In 1975, after graduating from UCLA with honors, she was accepted at UWLA School of Law. Upon entering the school, she discovered there was a “practice where the school graduated one Black student every year. Since I knew I was going to graduate, and I saw 45 other Black people that came into the same class with me, I knew I had to organize. In 1976, I founded and became the first president of the Black American Law Student Association at UWLA. In 1979, when I graduated as Vice President of the Senior Class, 17 other Black students graduated with me. That was the largest number of Black law students that ever graduated at that school. Subsequent to that, they now graduate between 10 and 12 Blacks every year.”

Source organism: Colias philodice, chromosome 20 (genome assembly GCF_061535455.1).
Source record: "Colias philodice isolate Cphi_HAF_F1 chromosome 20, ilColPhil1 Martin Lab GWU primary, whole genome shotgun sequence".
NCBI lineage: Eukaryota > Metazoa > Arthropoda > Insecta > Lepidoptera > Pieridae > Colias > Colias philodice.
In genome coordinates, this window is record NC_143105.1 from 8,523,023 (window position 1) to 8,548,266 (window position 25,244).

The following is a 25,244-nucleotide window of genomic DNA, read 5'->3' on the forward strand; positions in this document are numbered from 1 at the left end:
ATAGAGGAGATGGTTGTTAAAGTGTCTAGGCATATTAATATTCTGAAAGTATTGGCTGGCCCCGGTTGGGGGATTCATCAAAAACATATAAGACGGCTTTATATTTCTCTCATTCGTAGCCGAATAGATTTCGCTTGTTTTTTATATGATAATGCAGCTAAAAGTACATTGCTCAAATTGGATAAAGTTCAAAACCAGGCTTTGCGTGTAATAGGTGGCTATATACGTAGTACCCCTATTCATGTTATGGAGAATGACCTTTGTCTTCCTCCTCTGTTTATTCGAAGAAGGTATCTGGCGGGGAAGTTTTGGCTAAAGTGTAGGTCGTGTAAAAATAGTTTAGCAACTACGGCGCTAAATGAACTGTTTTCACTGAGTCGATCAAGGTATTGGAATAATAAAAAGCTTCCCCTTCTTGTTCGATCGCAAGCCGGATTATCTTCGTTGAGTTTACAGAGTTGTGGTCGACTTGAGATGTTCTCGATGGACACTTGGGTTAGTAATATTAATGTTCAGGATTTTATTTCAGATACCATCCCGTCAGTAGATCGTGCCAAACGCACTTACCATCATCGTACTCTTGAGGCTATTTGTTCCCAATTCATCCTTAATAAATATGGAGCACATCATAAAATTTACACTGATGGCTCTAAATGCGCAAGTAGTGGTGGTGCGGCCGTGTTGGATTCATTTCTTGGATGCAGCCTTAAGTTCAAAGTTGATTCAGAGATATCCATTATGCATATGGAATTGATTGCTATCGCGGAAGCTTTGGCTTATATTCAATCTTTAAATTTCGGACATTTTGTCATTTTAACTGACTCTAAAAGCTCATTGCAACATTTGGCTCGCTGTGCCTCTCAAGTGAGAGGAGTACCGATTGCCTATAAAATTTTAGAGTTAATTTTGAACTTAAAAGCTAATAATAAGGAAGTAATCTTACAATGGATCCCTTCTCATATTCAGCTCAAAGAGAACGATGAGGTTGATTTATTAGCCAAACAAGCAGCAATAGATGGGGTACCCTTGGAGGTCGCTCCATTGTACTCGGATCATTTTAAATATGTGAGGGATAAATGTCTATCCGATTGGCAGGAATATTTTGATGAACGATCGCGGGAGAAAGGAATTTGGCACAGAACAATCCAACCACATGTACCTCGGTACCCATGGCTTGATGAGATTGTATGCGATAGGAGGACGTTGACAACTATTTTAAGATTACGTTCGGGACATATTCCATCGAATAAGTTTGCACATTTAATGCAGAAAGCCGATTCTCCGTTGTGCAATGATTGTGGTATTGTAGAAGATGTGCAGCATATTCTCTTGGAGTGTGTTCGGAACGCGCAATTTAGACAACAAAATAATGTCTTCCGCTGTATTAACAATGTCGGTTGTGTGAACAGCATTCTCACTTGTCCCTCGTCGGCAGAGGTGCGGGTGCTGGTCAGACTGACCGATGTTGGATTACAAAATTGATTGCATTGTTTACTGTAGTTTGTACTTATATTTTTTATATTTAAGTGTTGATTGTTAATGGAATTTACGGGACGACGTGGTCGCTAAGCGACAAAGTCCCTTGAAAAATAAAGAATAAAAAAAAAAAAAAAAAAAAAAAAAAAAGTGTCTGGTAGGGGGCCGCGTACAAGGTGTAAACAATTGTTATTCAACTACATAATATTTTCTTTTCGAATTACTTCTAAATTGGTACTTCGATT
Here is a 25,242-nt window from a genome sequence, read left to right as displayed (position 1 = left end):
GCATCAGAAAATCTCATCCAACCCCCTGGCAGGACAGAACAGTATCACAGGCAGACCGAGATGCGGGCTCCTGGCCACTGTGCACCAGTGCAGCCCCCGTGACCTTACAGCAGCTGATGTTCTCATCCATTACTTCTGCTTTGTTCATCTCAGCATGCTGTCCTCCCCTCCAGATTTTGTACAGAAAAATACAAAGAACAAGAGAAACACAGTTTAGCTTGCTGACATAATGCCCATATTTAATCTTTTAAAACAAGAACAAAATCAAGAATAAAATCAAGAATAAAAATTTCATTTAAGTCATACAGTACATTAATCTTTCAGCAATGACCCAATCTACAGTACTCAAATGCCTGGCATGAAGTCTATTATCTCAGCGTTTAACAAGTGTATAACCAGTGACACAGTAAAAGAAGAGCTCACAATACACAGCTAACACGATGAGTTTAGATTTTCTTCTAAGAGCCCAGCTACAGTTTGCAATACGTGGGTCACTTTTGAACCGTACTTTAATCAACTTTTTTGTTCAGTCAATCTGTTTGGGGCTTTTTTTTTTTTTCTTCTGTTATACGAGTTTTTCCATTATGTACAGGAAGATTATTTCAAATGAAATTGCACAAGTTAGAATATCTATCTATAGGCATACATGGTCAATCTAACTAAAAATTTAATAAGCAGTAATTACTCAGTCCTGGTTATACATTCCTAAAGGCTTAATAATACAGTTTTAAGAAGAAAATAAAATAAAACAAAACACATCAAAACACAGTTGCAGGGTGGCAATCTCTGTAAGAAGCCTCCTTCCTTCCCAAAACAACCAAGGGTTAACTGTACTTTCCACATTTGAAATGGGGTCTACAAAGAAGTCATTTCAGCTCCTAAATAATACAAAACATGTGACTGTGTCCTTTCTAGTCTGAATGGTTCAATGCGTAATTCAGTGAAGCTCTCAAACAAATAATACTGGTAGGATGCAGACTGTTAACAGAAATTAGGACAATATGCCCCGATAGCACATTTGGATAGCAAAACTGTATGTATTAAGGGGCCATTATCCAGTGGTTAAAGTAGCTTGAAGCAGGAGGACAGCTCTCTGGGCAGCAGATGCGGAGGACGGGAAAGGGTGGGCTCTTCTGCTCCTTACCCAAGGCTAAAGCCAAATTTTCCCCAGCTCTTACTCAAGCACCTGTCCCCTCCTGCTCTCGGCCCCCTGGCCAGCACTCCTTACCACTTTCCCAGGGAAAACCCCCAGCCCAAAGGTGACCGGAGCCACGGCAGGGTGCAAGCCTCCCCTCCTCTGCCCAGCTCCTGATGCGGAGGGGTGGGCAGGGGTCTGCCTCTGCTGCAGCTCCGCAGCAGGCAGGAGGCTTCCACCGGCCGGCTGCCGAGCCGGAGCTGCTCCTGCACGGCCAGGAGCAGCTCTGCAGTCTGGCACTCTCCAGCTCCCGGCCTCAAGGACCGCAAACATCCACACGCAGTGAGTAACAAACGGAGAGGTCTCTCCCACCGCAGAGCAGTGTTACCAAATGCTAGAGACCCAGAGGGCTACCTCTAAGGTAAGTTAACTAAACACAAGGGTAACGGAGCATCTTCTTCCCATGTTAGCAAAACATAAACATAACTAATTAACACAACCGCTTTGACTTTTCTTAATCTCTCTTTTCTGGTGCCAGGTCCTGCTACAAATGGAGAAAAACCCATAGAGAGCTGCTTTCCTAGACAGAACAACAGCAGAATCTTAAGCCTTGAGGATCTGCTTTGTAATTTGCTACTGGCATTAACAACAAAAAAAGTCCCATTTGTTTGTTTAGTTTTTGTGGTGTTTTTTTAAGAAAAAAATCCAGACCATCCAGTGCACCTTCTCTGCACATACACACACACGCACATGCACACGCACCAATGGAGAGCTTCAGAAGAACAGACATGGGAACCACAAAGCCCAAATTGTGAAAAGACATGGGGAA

Christine was faced with another challenge in December 1990, when she was diagnosed with breast cancer: She recalls, “I was going in for routine checkups at the time because I had been diagnosed with a fibrocystic condition of the breasts in 1973. The doctors were taking approximately 60cc’s of liquid from each breast every three or four months. 10 years prior, doctors wanted to remove my breasts and suggested I get implants. They were sure I would eventually be diagnosed with breast cancer. I told them then that I’d take my chances and waited. In 1990, my doctor found an unusual cyst and performed a biopsy and it turned out to be malignant. First the doctors wanted to take one breast. After careful consideration and realizing I had the same condition in both breasts, I told them to take both. I thought this would be better than me walking around looking all lop-sided. I had the surgery (double mastectomy ) three months after diagnoses on March 28, 1991.” She waited, because she was involved in the planning of the Black Gay and Lesbian Leadership Forum conference in Atlanta. After the conference she went in “to have my titties cut off.”